DAVID CHAMBERS, 1946
oil on composition board
48.0 x 43.5 cm
signed and dated lower left: William DOBELL 46
Commissioned by Mrs John Ferguson Chambers, the sitter’s mother
remarried as Mrs Douglas McKaen Tooth, New South Wales (inscribed D.M. Tooth on AGNSW label verso)
Joseph Brown Gallery, Melbourne
Ted Lustig Collection, Melbourne, acquired from the above in 1978
Sotheby's, Melbourne, 21 November 2006, lot 6
Gould collection, Melbourne
William Dobell Retrospective, Art Gallery of New South Wales, Sydney, 15 July – 30 August 1964, cat. 103 (label attached verso)
Spring Exhibition 1978, Recent Acquisitions, Joseph Brown Gallery, Melbourne, 25 September – 9 October 1978, cat. 108 (illus. in exhibition catalogue)
Director’s Choice 2007, Gould Galleries, Melbourne, 17 February – 30 March 2007, cat. 5 (illus. in exhibition catalogue)
Director’s Choice 2012, Gould Galleries, Melbourne, 19 July – 31 August 2012, cat. 6 (illus. in exhibition catalogue)
Penton, B., The Art of William Dobell, Ure Smith, Sydney, 1946, p. 114 (illus., dated as 1944)
Gleeson, J., William Dobell, Thames and Hudson, London, 1964, cat. 139, p. 195 (illus., dated as 1944)
This masterly portrait by William Dobell dates from the immediate aftermath of one of the most famous incidents in Australian art history, when the artist was forced to defend his portrait of colleague Joshua Smith after it won the 1943 Archibald Prize. Dobell had spent many months sharing a tent with Smith, allowing for close scrutiny of his future subject whilst the two had worked together in the wartime Civil Construction Corps. His friend was an extraordinarily skinny and sharp edged man, facts which Dobell heightened in the final painting. Vitriolic opponents claimed it was a caricature and even though Dobell won the subsequent court case in 1944, the hostile publicity surrounding it caused a physical and physiological breakdown for the artist. In poor health, Dobell retreated from public scrutiny but even so, winning the Archibald assured Dobell’s career and his work was featured in a number of noted exhibitions in late 1944 and 1945. Dobell spent months recovering but by 1946, his prowess as one of the country’s most skilled and penetrative portrait painters returned. David Chambers dates from this year and is as revealing and humanist as any of the artist’s portraits from the 1940s. Indeed, it seems to glow with some incandescent inner light, a restorative force not unlike that which Dobell himself must have felt.
David Chambers, 1946 was a private commission by the sitter’s family, noting that such a display of support at this time was highly significant for the struggling artist, for his public reputation and for the acceptance of modernism in general. At the time of the Archibald controversy, Dobell had commented that ‘(p)eople … expect a portrait to be simply a coloured photograph, and they would restrict the artist to painting things just as they expect them to appear. … You might say that I am trying to create something instead of copying something when I set out to paint a portrait. … The real artist is striving to depict his subject’s character and to stress the essentials of gesture and features, (that is, an) art which is alive.’1 As if painted directly to this formula, David Chambers bristles with the sensuous masculinity of its 21 year-old sitter, a handsome young man wearing a nautical vest, indicative of his great love of sailing on Sydney’s expansive harbour. He was also racing car enthusiast as reported in the Sun newspaper: ‘Eligible David Chambers is really off to revive family fortunes as an Australian independent car-driver in speed trials all over France.’2 Prior to his premature death at the age of 28, the wealthy bachelor ordered a Cooper-Bristol Mark II RedeX Special from England. When Chambers never took delivery, the car was subsequently purchased from his estate by Jack Brabham, and after modification, raced in the 1954 New Zealand Grand Prix.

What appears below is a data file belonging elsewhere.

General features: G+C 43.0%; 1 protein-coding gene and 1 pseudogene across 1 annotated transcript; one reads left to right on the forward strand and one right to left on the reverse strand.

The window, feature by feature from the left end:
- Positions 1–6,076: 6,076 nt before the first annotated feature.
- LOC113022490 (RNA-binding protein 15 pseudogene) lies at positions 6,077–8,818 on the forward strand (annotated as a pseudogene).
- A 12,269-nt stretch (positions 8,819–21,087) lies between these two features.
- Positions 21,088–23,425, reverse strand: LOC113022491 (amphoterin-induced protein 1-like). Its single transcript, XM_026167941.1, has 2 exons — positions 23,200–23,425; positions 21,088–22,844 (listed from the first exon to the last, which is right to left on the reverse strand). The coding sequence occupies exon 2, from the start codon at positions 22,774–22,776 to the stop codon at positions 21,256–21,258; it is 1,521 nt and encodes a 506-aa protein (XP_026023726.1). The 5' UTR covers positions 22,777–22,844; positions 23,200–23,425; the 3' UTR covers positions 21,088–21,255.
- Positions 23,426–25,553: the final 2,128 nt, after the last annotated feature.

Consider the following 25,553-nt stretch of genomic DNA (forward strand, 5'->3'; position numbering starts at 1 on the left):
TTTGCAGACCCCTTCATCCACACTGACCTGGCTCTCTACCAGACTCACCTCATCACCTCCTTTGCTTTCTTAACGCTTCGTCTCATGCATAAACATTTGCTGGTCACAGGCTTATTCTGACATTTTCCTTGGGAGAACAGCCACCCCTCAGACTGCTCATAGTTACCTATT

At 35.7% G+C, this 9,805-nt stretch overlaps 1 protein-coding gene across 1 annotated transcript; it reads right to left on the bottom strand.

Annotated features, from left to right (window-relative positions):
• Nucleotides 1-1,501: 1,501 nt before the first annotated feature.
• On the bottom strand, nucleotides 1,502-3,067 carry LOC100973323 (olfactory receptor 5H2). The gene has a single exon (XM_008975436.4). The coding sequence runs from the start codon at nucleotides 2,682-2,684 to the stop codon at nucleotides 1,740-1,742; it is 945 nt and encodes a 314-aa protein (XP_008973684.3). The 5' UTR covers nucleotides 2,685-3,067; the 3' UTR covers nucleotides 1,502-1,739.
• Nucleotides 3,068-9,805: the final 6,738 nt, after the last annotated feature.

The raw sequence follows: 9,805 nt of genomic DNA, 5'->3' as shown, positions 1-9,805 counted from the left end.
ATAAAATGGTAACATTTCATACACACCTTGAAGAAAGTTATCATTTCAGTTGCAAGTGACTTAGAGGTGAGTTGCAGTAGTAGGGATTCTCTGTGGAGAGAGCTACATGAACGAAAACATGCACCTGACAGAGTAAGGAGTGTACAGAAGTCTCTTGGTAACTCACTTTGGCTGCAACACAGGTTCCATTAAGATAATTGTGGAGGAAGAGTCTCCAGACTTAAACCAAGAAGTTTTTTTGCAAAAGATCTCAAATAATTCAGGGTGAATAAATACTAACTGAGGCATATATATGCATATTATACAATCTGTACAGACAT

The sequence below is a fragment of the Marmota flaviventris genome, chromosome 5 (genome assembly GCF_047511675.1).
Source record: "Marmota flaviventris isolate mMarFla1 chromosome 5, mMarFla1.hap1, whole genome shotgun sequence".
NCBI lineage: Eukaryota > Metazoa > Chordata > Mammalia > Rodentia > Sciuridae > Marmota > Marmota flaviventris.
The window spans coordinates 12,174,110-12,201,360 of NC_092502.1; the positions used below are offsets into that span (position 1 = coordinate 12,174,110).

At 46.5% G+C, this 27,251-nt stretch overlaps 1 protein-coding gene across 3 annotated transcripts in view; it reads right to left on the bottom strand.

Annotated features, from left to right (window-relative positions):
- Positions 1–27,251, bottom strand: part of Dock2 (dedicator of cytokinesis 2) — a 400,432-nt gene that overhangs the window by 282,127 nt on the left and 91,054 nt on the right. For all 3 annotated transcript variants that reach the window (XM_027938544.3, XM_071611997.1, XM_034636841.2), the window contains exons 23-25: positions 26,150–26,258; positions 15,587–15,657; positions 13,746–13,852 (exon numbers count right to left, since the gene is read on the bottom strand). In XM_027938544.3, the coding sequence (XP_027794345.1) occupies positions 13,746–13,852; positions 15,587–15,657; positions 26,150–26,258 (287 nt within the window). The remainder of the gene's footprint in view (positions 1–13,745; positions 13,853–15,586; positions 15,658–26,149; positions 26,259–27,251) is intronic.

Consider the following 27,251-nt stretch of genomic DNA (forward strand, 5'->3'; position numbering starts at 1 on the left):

Dobell’s painterly treatment of the background in this portrait gives Chambers a marked intensity, even an inner radiance, with its scumbled then glazed blue-black brush marks presenting the appearance of a swirling halo in deep space, its ambiguity contrasting with the sitter’s finely delineated blonde hair, grey-blue eyes, dimpled chin, and fleshy nose. No doubt Dobell was equally happy with the result and allowed himself to be photographed as he worked on the painting’s finer details. It also marked a return in his confidence as an artist and led indirectly to his next major triumph when Dobell won his second Archibald Prize in 1948 with his now-famous portrait of the young Margaret Olley.
1. ‘Portrait Prize Defended: Mr. Dobell replies to critics’, Sydney Morning Herald, Sydney, 31 January 1944, p. 2
2. ‘An ‘eligible’ is off to France’, The Sun, Sydney, 24 February 1949